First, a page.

Complaint upheld against Milton Keynes radio station

Secklow Sounds has been found in breach of the Ofcom Broadcasting Code for playing a sweary version of “Can I have it Like That” by Pharrell – twice.

The community radio service played the unedited song on 19 July 2019 at 14:56 and again on 24 July 2019 at 11:56.

The lyrics included one use each of “bi*ch” and “sh*t” and four uses of the word “ni**er”.

In reaction, the station acknowledged that this type of language was not acceptable to its listeners and said it had and would continue to “purge the library to eradicate such songs”. It also said it had terminated the show in which this music was played.

Investigating the single complaint, Ofcom said the broadcasts, in this case, took place when some children would have been on school summer holidays, and were therefore at a time when children were particularly likely to be listening.

Ofcom found the station in breach of Rules 1.16 and 2.3, and is also currently investigating another breach of licence at the organisation.

Rule 1.16 says that offensive language must not be broadcast when children are likely to be listening to the radio unless it is justified by the context, whilst Rule 2.3 requires that the broadcast of potentially offensive material is justified by the context.

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9 Comments
  1. Lee says

    Global’s Capital FM broadcasted swearing during the time delayed Summertime Ball a few years back and they’ve been in breach of the broadcast code on several occasions but nothing happended to them. I wouldn’t worry too much about OFCOM anyway as they are a toothless regulator, but do be aware though they do treat the big radio groups differently that the smaller groups or stations. The bigger you are the more favourable they treat you.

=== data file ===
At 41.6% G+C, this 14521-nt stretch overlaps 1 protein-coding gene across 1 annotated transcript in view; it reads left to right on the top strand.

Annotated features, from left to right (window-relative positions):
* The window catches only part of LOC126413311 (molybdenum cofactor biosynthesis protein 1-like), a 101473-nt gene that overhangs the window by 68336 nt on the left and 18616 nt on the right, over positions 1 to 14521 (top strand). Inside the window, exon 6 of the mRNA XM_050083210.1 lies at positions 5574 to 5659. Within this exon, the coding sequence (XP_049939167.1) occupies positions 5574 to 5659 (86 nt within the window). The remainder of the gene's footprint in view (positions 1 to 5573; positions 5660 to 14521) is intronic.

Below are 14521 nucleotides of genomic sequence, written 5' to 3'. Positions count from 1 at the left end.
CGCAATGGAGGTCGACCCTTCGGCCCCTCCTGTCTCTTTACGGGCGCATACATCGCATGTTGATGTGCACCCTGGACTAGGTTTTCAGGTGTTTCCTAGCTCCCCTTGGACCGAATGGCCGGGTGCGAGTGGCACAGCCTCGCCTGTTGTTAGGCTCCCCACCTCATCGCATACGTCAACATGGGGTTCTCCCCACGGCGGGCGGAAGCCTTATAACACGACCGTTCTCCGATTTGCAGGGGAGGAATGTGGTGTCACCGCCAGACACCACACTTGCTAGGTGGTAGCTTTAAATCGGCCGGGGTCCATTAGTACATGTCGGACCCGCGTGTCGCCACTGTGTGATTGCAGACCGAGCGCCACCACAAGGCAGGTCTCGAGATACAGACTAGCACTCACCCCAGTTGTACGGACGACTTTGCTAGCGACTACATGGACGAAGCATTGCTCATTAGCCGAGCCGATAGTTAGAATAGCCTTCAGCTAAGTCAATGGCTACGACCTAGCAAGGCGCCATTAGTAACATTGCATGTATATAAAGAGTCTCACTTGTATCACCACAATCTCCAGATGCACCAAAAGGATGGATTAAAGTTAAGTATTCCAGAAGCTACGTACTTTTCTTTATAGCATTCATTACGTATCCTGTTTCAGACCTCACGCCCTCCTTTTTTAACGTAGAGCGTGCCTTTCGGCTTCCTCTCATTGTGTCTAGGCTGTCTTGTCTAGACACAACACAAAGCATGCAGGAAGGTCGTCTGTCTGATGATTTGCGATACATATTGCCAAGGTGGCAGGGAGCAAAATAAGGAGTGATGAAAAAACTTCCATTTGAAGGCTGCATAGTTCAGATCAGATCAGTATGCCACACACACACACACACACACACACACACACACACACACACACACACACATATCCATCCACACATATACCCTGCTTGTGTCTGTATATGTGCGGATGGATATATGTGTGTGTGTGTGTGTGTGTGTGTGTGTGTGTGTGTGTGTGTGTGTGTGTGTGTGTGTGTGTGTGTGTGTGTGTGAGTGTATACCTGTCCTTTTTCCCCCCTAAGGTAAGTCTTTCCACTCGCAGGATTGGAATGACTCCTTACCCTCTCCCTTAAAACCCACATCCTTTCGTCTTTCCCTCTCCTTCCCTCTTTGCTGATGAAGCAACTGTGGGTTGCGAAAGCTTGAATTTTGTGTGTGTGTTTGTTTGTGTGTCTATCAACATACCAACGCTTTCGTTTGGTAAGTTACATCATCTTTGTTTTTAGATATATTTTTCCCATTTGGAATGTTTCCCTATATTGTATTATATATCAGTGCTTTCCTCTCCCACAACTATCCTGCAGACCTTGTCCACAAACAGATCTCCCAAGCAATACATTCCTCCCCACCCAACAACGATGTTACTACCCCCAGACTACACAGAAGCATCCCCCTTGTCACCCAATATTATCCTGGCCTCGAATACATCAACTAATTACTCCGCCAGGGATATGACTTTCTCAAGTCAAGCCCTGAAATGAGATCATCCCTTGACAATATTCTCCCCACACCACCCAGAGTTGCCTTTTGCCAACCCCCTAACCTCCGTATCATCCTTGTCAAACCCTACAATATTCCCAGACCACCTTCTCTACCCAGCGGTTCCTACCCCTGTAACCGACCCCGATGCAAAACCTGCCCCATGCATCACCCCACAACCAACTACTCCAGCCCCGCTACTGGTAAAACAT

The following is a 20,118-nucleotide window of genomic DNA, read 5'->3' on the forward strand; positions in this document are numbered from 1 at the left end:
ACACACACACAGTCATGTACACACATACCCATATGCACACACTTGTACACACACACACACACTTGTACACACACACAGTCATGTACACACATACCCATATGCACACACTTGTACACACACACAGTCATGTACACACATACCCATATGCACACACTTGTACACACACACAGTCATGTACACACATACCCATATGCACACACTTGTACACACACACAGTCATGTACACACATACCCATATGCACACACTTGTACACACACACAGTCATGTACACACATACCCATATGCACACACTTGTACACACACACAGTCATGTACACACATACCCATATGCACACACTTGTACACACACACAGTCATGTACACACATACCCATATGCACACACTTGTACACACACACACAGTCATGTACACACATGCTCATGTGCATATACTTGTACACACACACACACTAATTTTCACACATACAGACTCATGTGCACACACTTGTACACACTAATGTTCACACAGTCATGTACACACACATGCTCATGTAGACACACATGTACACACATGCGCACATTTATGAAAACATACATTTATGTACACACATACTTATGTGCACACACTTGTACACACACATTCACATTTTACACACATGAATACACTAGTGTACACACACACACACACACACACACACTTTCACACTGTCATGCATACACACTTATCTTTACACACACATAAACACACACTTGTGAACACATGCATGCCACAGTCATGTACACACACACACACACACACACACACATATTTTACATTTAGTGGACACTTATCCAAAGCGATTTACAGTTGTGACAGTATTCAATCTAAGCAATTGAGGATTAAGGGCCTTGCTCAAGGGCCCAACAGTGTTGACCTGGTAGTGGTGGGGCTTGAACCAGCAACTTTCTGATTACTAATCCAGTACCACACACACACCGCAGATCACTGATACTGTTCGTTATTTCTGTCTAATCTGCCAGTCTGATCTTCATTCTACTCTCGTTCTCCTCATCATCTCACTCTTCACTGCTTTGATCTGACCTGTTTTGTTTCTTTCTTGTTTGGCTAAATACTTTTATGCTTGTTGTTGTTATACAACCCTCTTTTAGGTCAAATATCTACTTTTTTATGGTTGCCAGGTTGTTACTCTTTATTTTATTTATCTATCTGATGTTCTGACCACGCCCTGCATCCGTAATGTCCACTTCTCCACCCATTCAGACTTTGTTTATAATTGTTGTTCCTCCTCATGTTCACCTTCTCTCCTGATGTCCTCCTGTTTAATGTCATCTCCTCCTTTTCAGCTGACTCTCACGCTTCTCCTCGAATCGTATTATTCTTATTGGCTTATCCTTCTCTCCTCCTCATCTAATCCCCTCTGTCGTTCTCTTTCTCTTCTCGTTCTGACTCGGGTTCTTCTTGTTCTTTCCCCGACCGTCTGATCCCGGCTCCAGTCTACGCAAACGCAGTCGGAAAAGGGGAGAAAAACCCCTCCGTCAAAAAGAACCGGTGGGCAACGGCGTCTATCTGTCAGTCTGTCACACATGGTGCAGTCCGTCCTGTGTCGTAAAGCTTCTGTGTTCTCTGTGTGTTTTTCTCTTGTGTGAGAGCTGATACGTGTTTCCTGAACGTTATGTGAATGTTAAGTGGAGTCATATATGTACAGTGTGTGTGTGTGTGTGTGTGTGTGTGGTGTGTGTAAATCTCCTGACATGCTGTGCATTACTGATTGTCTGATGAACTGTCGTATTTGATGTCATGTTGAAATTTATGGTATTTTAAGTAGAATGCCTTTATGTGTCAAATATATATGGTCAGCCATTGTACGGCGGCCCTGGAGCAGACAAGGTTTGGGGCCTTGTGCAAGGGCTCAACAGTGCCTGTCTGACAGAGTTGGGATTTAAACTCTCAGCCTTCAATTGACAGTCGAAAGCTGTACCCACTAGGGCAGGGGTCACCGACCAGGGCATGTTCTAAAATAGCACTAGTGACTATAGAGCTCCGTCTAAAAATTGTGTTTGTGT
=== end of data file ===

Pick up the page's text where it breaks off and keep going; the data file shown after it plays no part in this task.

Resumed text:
1. Jack Daniel says

      That’s not true at all. As long as a station conducts a proper investigation and takes relevant action as soon as they are made aware that it has happened, and keeps this on file, Ofcom will take that into account in determining whether or not the case is resolved.

    2. mb23 says

      There is a big difference between a live broadcast (where a performer decides to start swearing even after they have been warned) and playing a recording. Why is this track in the station’s music library in the first place?

  2. Adrian says

    Continue to purge the library?-if the tracks weren’t playlisted to start with they wouldn’t play.Only one complaint again though.

  3. Steve B says

    I do wonder how offended people need to be to actually make a complaint about things like this. Nothing in life will ever satisfy everyone but the current fashion is to be offended. Just because you’re offended, doesn’t mean you are right, or that your opinion is any more valid than someone else. I don’t like Radio One. So I don’t listen to it. But I don’t complain to Ofcom. Get over yourselves.

    1. Nev jack says

      I agree R1 not for me either,crap music etc(sorry if I offended anyone?)

  4. JoA says

    Played twice and “terminate” the show? Sounds like it was on the playlist. This is interesting about their KC changes
    https://www.ofcom.org.uk/consultations-and-statements/category-3/secklow-sounds-key-commitments-change-request

  5. John says

    Does this mean the Elton John hit single The B*tch is Back is now taboo? Another Melting Point perhaps

    1. jeff c says

      ….or Meredith Brooks from the 90s with a song simply titled B*tch. Sh*t (not a strong word, granted) seems is acceptable as Aitch – Ladbroke Grove is played containing the word repeated several times. A community station would play that track and probably end up in breach.

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